I cannot describe the relief and gratitude of being able to go to Eckersley House
It was the summer of 2017, when Ruby was ten, that I first noticed a difference with her spine. The two of us were out having a girly shopping trip and I couldn’t understand why the clothes she was trying on weren’t fitting. I asked if I could have a look at her back and I saw a ‘hump’ on the right side that had seemingly come from nowhere.
This was the year that the Merseygirls had been on Britain’s Got Talent and one of the dancers had attracted a lot of attention as she had scoliosis (a curved spine). I had never heard of the condition until then, but I immediately thought this must be what was happening to Ruby. At a GP appointment my fears were confirmed, and we were referred to Leeds Children’s Hospital.
Ruby was diagnosed with idiopathic scoliosis. There was no reason why it had happened. We were shocked to see the X-ray, her spine had turned into an ‘S’ shape and was twisted. Without correction, it could crush her organs.
Ruby was offered a spinal fusion, a lengthy procedure that would involve having a bone graft to fuse the vertebrae together and metal rods inserted to straighten the spine. We were devastated and Ruby was in tears. It took a lot of explaining to get her to agree to the surgery but deep down she knew it had to be done.
Trying to plan who would be with Ruby, and when, was a logistical nightmare. We knew someone had to be with her, but we needed to work out how we would travel back and forth to the hospital from Holmfirth, which is a two hour round trip, several times a day to make sure her little sister, Katrina, was looked after too. We noticed a poster for Eckersley House and I contacted Jane, the House Manager, about a room. At first they didn’t have one available for us, so we were thrilled when she rang and offered us a room on the day of Ruby’s surgery.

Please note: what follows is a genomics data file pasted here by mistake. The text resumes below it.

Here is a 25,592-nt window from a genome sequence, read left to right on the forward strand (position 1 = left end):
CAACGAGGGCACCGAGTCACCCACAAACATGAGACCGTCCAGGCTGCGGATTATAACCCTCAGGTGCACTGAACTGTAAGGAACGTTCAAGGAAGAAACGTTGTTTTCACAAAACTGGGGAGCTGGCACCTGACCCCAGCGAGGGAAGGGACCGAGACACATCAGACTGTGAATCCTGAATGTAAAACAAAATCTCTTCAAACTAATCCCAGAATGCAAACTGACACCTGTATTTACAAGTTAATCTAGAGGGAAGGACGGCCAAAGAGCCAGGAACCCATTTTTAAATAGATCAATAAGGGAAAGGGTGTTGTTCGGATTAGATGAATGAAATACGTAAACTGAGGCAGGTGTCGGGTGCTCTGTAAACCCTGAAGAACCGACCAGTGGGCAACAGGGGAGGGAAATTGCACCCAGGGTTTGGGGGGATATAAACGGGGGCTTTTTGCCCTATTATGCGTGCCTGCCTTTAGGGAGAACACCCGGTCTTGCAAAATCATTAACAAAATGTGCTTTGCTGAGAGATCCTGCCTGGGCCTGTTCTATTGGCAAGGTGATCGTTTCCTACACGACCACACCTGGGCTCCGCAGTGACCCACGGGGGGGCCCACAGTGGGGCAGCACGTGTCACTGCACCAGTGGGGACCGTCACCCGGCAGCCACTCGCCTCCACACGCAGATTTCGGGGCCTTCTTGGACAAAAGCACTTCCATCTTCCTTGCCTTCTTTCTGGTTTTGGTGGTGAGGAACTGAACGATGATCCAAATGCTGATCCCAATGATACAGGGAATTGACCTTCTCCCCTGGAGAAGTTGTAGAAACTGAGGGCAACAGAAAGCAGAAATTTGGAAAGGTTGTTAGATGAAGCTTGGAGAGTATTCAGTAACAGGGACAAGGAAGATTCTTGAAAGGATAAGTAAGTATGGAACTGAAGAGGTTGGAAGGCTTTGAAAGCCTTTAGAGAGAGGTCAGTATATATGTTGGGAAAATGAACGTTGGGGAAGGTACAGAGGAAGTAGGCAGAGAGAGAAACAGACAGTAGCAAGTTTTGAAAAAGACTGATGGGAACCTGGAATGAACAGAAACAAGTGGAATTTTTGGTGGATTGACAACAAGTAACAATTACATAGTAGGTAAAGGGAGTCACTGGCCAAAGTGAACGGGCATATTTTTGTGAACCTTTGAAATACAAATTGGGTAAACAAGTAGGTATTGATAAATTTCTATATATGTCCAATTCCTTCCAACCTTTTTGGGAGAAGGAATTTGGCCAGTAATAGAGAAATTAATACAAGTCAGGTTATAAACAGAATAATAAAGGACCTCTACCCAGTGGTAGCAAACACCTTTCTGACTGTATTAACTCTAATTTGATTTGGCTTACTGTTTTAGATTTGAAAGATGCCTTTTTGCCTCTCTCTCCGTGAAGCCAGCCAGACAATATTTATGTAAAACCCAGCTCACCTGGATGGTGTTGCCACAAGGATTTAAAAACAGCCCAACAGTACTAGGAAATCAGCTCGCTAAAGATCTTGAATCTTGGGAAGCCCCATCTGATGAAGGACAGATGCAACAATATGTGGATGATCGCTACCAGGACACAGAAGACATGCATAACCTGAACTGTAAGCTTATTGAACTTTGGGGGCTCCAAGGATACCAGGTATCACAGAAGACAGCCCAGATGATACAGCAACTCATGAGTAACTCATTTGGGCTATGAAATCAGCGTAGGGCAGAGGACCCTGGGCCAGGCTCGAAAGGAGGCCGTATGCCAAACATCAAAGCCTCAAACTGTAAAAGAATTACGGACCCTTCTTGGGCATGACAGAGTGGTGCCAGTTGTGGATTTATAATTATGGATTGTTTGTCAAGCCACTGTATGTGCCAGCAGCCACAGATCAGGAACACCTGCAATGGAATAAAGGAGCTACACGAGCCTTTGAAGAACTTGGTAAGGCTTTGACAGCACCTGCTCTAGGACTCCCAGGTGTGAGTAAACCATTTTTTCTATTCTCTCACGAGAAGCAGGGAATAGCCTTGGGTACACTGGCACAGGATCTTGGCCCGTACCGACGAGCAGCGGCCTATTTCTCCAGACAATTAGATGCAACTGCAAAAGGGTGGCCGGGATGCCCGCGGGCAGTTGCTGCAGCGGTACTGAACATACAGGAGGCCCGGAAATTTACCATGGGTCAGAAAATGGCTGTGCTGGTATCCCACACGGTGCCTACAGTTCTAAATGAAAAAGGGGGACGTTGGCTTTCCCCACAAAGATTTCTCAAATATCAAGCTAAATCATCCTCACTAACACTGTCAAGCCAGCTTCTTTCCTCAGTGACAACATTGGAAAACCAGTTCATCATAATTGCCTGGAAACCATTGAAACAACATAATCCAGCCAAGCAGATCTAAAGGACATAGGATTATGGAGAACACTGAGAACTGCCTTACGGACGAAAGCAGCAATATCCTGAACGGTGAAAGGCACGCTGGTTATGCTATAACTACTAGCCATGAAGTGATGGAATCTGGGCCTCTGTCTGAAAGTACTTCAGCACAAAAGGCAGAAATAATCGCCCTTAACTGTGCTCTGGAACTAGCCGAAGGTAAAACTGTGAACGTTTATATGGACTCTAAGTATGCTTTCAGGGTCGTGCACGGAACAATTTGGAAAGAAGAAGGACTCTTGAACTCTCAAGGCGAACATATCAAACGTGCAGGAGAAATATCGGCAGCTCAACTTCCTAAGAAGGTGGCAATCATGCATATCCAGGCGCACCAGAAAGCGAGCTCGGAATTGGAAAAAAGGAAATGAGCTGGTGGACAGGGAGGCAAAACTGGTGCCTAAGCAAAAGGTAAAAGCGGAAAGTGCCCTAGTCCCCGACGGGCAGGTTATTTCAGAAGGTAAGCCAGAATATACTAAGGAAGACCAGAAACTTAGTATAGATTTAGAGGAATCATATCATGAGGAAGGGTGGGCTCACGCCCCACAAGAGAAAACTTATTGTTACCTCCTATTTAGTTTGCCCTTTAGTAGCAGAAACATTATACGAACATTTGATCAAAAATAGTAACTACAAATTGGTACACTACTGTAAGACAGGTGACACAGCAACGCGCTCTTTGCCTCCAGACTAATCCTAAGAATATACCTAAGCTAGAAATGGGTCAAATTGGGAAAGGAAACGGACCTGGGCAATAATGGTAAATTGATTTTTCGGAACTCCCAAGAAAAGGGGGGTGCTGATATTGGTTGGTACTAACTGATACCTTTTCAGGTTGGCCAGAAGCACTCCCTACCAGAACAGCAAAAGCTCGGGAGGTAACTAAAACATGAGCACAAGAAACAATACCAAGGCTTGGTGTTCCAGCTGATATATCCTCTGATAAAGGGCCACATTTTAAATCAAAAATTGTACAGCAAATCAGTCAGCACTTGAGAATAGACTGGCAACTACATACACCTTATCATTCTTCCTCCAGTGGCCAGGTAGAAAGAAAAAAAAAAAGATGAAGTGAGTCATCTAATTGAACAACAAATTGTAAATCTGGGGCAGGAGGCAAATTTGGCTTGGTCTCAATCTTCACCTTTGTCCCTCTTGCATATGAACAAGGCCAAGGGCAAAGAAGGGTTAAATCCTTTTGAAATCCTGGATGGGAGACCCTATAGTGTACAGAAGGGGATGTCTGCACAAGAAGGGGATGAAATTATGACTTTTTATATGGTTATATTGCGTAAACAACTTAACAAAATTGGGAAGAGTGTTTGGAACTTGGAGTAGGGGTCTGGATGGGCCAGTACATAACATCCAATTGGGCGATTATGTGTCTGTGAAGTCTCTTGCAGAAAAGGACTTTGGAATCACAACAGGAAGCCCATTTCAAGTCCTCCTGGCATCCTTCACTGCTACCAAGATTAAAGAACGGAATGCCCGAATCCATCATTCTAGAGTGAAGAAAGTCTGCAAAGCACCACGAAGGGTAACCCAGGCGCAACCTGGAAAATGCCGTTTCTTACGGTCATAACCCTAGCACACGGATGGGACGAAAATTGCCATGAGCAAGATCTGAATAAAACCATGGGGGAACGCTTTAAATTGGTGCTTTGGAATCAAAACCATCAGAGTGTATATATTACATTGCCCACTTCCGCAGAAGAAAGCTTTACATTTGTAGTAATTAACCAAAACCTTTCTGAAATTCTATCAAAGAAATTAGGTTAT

Ruby was going to be in surgery for up to 12 hours, and we didn’t know what to do with ourselves. I was too scared to leave the hospital. But when we spoke to Jane and we were offered the room we went straight round as we knew we were only a couple of minutes’ walk away. I cannot describe the relief and gratitude at having somewhere to go. Knowing that we had somewhere to sleep, be there by Ruby’s side at a moment’s notice, have proper meals together as a family in the dining area and a chance to shower made an incredible difference to our well-being.
After nine very long hours we finally received a call to say we could see Ruby in the recovery room. The surgery had gone extremely well and after a week she had learnt to walk again. She was ready to go home and so we passed our room at Eckersley House onto the next family in need.
Ruby had to have a year off from all physical activity – she had been very active prior to her surgery so this was a difficult time. She no longer needed a wheelchair, was back at school and felt fine but wasn’t allowed to participate in anything physical as her spine would take 12 months to fully fuse.
When she finally was given the go ahead she started again with swimming, cycling, netball, dance and all the things she loved. We encouraged both her and her sister to start taking part in park runs on a Sunday morning, but she really wasn’t keen as running isn’t her thing. It was a battle to get her there, however to spur herself on she decided she would turn it into fundraising for The Sick Children’s Trust. Now she wasn’t just running for herself but also for a cause she truly believes in.
She is currently at over £400, way over her original target, and even though she’s missed a few along the way, she has managed 18 runs (so far) and I couldn’t be prouder.
During lockdown, Stacey gave birth to her daughter Esme who was diagnosed with a rare heart condition who needed treatment at Freeman Hospital, which is where we supported her and husband Karl at Scott House
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